“While those costs do not specifically track with the premiums insurers charge individual customers, it is expected that these increases in costs will also translate to significant premium increases for many Ohioans,” according to a news release from the insurance department.
“We have warned of these increases since a state-specific study in 2011 indicated Ohio would be significantly impacted by the ACA,” Republican Lt. Gov. Mary Taylor, who is also the director of the department, said in a prepared statement. “The Department's initial analysis of the proposed rates show consumers will have fewer choices and pay much higher premiums for their health insurance starting in 2014.”
Fourteen carriers filed proposed rates for 214 different plans to the Department. Projected premiums ranged from $282.51 to $577.40 for individual health insurance plans. Taylor acknowledges that much of the reason for the higher costs is the required essential health benefits required in plans sold next year, which provides more generous benefits than typical plans currently offer. In addition, people with preexisting medical conditions who previously couldn't obtain or afford coverage in the state now will be able to access insurance, raising rates for healthier people.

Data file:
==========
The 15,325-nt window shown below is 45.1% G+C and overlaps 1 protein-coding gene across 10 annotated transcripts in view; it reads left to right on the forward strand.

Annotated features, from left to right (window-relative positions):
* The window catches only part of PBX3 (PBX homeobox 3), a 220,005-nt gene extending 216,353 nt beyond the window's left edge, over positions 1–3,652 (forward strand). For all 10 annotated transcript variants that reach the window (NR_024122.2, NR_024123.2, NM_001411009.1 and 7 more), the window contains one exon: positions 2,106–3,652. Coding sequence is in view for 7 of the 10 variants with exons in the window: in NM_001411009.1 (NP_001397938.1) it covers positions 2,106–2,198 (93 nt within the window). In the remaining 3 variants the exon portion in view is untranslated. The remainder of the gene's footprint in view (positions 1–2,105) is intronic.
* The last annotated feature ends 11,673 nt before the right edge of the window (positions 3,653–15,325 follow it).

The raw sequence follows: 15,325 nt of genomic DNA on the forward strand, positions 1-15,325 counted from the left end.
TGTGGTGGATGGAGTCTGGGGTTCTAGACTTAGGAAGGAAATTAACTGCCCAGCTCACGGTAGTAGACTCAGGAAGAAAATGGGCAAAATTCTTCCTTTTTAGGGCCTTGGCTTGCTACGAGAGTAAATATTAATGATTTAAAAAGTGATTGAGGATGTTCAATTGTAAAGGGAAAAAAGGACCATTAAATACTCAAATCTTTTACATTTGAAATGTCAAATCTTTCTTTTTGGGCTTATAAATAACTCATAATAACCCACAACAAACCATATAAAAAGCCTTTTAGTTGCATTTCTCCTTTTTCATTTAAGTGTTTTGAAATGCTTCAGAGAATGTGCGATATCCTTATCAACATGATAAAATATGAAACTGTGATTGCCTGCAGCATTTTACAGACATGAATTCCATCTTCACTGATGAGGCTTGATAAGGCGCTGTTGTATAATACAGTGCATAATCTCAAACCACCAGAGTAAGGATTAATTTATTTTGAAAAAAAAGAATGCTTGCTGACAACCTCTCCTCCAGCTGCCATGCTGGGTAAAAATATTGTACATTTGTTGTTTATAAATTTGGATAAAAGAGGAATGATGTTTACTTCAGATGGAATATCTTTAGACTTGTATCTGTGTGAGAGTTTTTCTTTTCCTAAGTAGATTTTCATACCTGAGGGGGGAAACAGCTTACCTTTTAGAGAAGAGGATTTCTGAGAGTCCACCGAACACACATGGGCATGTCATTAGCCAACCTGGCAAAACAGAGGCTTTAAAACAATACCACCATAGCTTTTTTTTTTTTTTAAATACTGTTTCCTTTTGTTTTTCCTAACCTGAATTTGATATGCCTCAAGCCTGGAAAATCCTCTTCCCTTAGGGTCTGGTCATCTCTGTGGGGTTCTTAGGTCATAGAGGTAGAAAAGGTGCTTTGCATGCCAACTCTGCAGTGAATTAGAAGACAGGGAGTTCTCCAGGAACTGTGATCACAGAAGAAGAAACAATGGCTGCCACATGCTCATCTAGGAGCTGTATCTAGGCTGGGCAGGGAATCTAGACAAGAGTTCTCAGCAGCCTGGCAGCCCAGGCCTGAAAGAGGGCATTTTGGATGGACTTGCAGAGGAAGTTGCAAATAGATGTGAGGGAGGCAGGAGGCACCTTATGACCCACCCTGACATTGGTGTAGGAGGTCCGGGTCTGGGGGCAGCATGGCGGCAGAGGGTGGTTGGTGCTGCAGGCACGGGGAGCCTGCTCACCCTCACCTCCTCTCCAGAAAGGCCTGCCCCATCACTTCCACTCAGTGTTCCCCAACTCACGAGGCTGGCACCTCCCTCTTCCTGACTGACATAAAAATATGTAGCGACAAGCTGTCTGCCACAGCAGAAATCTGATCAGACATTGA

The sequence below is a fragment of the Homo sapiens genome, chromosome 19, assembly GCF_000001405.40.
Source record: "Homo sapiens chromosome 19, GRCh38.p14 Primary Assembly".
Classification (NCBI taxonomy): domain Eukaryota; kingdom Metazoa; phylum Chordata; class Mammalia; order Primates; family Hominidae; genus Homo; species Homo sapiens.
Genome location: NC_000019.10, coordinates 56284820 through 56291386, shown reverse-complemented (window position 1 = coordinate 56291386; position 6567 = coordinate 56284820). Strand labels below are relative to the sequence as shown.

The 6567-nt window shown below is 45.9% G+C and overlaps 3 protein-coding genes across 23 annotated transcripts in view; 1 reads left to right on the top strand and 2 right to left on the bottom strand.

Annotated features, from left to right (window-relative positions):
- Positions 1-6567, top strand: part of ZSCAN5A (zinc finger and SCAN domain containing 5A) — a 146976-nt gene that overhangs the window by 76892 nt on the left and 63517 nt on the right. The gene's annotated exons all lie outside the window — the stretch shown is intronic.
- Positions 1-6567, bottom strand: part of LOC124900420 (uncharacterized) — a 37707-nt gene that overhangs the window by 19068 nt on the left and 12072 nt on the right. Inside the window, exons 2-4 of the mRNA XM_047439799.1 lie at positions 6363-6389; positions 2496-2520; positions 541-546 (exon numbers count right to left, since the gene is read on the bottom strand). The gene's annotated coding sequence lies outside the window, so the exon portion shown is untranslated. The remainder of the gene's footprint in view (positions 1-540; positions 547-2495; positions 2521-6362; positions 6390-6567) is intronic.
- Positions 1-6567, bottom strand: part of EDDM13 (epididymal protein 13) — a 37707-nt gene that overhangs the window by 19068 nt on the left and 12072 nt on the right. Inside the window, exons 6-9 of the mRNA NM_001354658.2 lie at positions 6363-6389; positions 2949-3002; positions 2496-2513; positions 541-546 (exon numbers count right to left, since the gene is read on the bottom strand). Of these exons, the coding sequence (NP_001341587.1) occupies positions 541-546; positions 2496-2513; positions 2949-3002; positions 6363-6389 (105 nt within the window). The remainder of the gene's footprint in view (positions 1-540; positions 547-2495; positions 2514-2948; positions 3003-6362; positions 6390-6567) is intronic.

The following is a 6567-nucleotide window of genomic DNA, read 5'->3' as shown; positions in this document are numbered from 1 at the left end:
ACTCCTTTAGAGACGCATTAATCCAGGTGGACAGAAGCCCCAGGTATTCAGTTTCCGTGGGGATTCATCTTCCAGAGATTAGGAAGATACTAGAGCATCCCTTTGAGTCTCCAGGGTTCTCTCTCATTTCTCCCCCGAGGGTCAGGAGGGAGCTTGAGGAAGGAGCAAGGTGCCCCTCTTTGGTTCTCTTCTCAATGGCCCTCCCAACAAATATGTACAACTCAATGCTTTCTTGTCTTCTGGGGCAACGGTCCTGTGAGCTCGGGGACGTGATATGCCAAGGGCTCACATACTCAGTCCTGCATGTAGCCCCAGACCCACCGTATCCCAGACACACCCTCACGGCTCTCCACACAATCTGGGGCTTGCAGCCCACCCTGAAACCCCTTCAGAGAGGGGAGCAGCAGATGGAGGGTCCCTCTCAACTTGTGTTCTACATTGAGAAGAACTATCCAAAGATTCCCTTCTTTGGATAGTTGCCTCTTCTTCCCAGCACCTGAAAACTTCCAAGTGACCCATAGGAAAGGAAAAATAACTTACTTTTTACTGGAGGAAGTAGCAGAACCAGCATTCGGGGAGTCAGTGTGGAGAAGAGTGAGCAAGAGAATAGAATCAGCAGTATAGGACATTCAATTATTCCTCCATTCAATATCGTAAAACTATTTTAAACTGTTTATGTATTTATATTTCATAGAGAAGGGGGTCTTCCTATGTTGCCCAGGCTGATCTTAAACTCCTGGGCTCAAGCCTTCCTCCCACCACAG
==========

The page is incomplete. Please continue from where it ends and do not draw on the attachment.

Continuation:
Other states have also proposed 2014 premium rate that are much higher than for 2013. The reason for the state-to-state differences, according to Cori Uccello, a senior health fellow at the American Academy of Actuaries, is that states that previously imposed significant insurance market reforms, such as New York and Vermont, should see “stable premium changes as subsidies and income tax credits bring in a lower-cost population.” Consumers in states without significant insurance reform could see upward pressures on premiums.
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(This story has been updated with a correction.)